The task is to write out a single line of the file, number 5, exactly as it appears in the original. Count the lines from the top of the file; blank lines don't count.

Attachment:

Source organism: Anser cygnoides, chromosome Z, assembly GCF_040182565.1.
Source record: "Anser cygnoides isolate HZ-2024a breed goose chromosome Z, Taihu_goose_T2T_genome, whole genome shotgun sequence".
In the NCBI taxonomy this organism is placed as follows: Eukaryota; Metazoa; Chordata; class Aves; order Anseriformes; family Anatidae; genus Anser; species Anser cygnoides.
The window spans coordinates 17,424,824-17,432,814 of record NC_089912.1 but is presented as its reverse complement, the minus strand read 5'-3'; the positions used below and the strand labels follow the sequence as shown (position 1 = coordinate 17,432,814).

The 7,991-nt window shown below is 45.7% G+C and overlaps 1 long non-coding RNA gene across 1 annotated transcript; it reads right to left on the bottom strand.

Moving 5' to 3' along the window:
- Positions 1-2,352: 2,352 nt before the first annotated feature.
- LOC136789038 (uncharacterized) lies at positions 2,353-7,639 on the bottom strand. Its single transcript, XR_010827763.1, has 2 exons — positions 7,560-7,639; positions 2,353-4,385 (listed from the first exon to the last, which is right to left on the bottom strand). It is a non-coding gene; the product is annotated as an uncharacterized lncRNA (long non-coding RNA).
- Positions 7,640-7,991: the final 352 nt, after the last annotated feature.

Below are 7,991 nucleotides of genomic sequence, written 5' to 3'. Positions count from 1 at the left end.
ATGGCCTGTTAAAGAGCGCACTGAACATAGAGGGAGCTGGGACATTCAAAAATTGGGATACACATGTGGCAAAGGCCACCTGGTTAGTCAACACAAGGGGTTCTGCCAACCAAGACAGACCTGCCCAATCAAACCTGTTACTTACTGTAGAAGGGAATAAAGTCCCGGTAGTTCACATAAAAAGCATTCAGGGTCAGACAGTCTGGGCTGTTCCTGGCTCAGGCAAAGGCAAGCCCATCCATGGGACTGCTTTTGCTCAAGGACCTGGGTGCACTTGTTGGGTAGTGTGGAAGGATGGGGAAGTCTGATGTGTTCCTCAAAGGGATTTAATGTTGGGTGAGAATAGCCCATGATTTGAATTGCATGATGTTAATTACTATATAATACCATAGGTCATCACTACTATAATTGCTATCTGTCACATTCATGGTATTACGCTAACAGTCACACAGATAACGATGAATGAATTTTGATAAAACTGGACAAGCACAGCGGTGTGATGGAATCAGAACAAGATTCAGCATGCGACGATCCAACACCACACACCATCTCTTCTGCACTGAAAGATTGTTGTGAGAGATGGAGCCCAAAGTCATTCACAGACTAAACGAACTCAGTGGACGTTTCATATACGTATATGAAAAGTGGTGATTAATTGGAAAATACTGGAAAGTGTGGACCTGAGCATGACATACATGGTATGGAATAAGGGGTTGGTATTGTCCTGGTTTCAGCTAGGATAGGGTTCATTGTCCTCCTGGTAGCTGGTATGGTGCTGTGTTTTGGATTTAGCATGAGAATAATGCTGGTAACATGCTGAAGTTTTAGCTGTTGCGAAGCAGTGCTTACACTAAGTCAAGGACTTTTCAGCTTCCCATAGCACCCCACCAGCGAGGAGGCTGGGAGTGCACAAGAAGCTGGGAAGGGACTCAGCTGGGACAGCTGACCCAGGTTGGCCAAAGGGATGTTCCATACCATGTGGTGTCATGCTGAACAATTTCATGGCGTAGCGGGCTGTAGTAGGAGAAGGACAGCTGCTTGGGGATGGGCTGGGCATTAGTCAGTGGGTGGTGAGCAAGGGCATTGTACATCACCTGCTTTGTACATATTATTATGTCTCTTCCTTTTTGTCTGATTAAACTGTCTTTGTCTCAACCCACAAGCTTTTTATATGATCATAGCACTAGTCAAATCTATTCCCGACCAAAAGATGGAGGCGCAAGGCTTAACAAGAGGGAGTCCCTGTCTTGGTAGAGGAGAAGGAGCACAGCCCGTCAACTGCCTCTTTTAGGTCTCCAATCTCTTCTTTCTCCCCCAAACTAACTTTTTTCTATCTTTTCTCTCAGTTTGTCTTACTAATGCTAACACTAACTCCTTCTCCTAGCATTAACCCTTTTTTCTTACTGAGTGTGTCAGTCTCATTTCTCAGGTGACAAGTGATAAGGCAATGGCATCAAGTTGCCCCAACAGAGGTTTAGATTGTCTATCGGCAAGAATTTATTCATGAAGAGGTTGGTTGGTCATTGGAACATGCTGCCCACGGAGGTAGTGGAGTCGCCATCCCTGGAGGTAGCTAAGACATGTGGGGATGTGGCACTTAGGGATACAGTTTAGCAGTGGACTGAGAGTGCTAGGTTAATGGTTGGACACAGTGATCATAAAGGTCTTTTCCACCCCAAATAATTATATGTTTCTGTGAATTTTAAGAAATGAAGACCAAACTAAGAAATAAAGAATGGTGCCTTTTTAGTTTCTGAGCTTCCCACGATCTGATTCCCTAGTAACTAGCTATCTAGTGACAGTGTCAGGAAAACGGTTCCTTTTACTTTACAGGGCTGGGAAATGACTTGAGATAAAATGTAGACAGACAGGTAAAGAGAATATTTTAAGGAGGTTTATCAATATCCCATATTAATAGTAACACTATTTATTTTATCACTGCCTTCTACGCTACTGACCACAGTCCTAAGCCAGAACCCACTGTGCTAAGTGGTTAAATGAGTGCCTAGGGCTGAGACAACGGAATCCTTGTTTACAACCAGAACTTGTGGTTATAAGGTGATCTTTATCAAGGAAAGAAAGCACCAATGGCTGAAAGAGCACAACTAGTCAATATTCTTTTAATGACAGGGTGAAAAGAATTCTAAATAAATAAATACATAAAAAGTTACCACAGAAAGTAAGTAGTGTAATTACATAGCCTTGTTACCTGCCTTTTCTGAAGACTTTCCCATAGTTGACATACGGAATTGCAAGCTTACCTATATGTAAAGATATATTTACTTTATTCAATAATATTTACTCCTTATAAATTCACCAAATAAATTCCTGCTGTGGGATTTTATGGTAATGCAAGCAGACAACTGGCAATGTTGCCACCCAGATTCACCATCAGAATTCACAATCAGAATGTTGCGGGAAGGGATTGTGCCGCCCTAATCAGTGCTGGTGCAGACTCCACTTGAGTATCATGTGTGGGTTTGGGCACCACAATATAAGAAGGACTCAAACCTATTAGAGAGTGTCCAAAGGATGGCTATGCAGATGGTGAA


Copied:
The 7,991-nt window shown below is 45.7% G+C and overlaps 1 long non-coding RNA gene across 1 annotated transcript; it reads right to left on the bottom strand.